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" A man of a polite imagination is let into a great many pleasures that the vulgar are not capable of receiving. He can converse with a picture, and find an agreeable companion in a statue. He meets with a secret refreshment in a description, and often... "
Time's Telescope - Page 306
1830
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Essays on Rhetoric: Abridged Chiefly from Dr. Blair's Lectures on that Science

Hugh Blair - English language - 1784 - 237 pages
...greater fa" tisfaElion in the profpeft of fields and mea~ dows, than another does in the pojfeffion* It gives him, indeed, a kind of property 'in every thing he fees ; and makes the moji fv.de uncultivated parts of nature adminijler to his pleafures : So that...
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Lectures on Rhetoric and Belles Lettres, Volume 1

Hugh Blair - English language - 1793
...greater fatisfaflion in the " proipeft of fields and meadows, than another " does in the poflellion. It gives him, indeed, a " kind of property in every thing he fees ; and " makes the moft rude, uncultivated parts of nar " ture adminifter to his pleafures : ib...
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The Spectator ...

Joseph Addison - English essays - 1803
...polite imagination is let into a great many pleasures that the vulgar are not capable of receiving. He can converse with a picture, and find an agreeable...greater satisfaction in the prospect of fields and VOL. VI. F meadows, than another does in the possession. It gives him, indeed, a kind of property in...
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An Abridgment of Lectures on Rhetorick

Hugh Blair - English language - 1805 - 264 pages
...a greater fatisfacJion in the profpecj of fields and meadows, than another does in the poffefftttn. It gives him, indeed, a kind of property in every thing he fees ; and makes the mojl rude uncultivated farts of nature admintfler /? his pleafure : fo that he...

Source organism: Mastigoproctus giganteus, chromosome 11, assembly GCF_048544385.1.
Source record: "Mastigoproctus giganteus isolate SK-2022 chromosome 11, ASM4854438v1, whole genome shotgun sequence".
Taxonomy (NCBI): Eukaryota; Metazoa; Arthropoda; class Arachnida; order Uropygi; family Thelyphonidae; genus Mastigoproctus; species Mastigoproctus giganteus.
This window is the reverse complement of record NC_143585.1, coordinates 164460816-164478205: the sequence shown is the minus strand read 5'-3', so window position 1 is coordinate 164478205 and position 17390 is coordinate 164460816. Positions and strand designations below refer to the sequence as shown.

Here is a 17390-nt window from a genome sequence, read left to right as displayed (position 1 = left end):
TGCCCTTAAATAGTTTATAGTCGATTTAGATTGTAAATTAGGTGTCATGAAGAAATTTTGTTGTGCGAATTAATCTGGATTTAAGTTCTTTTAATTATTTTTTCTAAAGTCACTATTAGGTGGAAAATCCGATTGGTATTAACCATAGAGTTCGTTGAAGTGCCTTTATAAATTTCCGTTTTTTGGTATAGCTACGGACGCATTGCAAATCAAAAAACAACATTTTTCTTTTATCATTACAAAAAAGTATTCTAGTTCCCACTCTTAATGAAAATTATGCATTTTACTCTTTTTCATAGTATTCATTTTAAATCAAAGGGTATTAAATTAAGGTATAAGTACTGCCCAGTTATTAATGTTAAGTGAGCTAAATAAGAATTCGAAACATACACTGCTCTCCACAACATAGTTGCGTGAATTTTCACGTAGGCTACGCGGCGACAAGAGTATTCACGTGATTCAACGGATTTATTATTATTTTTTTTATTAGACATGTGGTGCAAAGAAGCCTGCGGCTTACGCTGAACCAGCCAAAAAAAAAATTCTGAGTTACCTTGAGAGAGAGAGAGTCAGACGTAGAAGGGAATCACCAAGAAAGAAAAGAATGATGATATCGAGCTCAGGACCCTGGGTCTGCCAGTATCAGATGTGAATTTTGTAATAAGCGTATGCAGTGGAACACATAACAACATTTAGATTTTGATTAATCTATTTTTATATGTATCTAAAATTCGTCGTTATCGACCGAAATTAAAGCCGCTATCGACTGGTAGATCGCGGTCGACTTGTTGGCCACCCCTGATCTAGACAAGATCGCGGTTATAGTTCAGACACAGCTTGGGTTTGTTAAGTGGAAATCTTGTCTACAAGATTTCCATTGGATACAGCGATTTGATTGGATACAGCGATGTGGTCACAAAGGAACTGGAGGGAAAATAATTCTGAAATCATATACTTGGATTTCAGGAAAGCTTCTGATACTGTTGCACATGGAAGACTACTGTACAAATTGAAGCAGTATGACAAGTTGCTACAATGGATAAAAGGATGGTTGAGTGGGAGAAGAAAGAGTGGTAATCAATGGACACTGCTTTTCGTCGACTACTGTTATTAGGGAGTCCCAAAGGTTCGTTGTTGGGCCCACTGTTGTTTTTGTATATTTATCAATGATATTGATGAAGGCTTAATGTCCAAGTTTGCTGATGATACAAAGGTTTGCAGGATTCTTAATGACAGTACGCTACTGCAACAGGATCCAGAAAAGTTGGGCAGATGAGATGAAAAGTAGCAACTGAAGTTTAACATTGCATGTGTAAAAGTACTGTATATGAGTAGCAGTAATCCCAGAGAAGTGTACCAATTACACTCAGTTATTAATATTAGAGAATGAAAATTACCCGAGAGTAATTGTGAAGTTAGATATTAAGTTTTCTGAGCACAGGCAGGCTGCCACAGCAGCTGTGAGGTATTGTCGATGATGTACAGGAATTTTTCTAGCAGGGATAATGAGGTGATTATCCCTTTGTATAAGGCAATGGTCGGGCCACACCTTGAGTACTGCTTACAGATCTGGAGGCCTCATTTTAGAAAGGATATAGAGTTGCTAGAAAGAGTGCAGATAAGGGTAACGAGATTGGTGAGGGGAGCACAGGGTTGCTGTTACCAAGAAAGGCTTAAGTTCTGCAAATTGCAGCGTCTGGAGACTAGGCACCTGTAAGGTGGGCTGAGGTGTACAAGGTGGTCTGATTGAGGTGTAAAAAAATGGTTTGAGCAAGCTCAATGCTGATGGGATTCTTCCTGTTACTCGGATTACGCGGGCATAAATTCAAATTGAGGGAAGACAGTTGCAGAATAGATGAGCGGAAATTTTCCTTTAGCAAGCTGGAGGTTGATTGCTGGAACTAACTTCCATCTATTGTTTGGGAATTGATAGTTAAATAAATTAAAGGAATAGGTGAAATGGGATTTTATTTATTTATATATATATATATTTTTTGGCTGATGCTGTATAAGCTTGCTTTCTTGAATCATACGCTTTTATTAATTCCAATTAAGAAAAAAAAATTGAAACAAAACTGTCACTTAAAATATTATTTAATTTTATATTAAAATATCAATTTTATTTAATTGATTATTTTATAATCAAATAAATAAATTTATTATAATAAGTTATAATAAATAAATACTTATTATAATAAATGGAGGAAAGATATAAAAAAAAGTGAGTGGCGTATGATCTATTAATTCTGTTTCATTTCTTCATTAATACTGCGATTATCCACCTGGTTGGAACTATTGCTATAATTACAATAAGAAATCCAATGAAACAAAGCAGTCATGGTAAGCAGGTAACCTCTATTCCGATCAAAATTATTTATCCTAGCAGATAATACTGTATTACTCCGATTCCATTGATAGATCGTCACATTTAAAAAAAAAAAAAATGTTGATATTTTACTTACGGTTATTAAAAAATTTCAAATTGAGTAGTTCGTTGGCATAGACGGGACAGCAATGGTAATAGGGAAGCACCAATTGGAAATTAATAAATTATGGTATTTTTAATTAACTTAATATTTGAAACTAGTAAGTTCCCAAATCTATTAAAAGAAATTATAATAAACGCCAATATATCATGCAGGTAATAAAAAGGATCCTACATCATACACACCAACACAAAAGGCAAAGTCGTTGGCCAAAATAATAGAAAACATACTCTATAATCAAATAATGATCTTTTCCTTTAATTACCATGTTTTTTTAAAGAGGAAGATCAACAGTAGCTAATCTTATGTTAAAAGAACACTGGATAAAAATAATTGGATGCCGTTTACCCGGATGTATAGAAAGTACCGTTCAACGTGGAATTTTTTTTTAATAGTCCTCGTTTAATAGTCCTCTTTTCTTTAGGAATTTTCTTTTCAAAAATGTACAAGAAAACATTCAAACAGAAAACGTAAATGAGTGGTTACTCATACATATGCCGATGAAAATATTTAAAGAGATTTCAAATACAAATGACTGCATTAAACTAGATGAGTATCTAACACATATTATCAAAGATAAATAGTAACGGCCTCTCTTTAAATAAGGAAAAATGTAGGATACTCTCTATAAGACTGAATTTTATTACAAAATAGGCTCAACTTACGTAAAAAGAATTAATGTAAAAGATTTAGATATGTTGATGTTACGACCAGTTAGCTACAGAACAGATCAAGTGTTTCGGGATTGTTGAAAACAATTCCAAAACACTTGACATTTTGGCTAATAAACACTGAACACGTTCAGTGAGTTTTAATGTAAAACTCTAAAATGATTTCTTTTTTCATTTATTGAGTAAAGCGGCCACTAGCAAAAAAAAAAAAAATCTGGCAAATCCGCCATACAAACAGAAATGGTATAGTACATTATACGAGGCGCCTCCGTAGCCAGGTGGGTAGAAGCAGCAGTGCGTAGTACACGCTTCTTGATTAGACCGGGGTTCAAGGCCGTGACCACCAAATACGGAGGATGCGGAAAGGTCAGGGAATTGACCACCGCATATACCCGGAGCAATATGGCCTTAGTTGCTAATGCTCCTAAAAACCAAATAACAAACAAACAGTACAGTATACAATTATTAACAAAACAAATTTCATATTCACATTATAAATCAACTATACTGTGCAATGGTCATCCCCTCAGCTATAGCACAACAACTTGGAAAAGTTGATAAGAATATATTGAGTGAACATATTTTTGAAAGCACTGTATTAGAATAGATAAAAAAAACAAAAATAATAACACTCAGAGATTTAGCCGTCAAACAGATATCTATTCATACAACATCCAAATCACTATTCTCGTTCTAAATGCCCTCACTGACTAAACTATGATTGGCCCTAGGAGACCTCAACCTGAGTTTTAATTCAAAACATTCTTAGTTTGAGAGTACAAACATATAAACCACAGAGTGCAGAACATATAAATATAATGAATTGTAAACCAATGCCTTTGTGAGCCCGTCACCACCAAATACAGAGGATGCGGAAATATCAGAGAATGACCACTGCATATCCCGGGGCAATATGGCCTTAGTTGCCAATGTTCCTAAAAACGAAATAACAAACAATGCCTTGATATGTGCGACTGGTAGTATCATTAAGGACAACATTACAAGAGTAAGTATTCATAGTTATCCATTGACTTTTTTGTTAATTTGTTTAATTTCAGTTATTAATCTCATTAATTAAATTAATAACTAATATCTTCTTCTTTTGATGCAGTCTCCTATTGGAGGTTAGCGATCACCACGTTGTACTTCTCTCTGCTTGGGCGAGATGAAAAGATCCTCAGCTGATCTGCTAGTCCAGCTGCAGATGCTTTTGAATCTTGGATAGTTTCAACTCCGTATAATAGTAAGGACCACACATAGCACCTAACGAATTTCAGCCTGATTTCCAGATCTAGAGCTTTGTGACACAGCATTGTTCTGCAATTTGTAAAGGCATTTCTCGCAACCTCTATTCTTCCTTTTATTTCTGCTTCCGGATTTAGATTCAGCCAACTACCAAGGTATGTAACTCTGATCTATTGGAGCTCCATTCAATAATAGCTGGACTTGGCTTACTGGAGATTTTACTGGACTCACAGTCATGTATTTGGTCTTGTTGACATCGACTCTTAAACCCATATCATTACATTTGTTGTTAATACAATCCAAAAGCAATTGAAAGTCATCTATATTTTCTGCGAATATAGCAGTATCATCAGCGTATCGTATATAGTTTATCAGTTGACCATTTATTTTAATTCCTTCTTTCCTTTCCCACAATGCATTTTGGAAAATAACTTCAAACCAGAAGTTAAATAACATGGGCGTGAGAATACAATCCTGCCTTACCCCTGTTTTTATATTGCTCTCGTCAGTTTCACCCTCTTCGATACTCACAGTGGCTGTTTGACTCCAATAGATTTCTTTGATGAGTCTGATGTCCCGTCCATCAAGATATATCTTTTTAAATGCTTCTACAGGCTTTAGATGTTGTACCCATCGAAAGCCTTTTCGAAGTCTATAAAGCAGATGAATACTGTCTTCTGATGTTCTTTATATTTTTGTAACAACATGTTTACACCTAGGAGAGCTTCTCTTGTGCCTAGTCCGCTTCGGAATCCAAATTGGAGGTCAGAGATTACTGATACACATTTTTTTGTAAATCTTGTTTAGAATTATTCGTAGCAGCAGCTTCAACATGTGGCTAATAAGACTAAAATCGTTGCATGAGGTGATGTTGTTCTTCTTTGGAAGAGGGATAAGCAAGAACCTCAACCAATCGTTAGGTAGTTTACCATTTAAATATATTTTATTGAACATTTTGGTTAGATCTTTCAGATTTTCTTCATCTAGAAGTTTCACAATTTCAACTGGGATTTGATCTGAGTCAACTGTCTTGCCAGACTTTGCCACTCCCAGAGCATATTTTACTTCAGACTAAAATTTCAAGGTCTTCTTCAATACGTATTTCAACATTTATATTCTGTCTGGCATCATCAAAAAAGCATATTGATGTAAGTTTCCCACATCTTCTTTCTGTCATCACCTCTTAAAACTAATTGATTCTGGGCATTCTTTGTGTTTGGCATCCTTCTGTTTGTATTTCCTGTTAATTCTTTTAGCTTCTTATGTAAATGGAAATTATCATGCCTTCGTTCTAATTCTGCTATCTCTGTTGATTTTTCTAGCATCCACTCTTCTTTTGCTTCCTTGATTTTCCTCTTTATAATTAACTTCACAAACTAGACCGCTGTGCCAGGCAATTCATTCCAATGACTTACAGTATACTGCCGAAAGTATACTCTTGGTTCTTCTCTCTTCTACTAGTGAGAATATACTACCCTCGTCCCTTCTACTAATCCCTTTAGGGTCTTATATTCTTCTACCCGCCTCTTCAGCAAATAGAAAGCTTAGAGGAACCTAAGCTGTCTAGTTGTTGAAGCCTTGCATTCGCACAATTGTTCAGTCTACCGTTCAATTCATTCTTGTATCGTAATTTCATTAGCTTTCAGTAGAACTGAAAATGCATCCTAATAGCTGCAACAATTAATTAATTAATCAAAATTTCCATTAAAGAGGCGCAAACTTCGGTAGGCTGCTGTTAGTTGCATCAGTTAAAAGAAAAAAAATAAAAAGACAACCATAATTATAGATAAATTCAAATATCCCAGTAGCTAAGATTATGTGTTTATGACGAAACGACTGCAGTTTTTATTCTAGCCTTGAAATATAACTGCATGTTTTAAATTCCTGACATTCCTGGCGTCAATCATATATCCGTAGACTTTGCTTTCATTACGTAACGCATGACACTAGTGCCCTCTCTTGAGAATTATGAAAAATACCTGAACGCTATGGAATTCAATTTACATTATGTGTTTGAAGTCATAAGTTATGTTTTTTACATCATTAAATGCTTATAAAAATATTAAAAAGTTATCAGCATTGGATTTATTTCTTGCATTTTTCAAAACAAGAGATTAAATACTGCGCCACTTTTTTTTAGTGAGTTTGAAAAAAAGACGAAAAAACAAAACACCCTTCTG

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Lectures on Rhetoric and Belles Lettres, Volume 1

Hugh Blair - English language - 1807 - 384 pages
...pleasures that the vulgar, £sfc. " He can converse with a picture, and find an agreeable com** panion in a statue. He meets with a secret refreshment in...description ; and often feels a greater satisfaction in the pros" pect of fields and meadows, than another does in the posses*' sion. It gives him, indeed, a kind...
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An Abridgment of Lectures on Rhetoric

Hugh Blair - English language - 1808 - 312 pages
...so in the present instance. • ,. He can converse -with a picture, and find an agreeable campanion in a statue. He meets with a secret refreshment in...prospect of fields and meadows, than another does in the possesfhn. It gives him, indeed, a kind of property in •very thing he sees ; and makes the most rude...
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The Spectator, Volume 7

Alexander Chalmers - 1810
...polite imagination is let into a great many pleasures that the vulgar are not capable of receiving. He can converse with a picture, and find an agreeable companion in a statue. He meets with a secret i-efreshment in a description, and often feels a greater satisfaction in the prospect of fields and...
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Elements of Elocution: In which the Principles of Reading and Speaking are ...

John Walker - Elocution - 1810 - 379 pages
...polite imagination is let into a great many pleasures that the vulgar are not capable of receiving ; he can converse with a picture, and find an agreeable companion in a statue. Spectator, No. 411. We shall find but few readers lay any considerable stress upon the word picture,...
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Lectures on rhetoric and belles lettres, Volume 1

Hugh Blair - English literature - 1811 - 358 pages
...vulgar are *' not capable of receiving," is much better than " pleasures that the vulgar," &c. " He can converse with a picture, and find an " agreeable...of " fields and meadows, than another does in the pos" session. It gives him, indeed, a kind of property " in every thing he sees ; and makes the most...
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An Abridgement of Lectures on Rhetoric

Hugh Blair - English language - 1813 - 276 pages
...seeret refreshment in a deseription ; and often 'feels a greater satisfaetion in the prospeet of t!el<ls and meadows, than another does in the possession. It gives him, indeed, a kind of properly in every thing he sees, and makes the most rude uneultivated parts of nature administer to...
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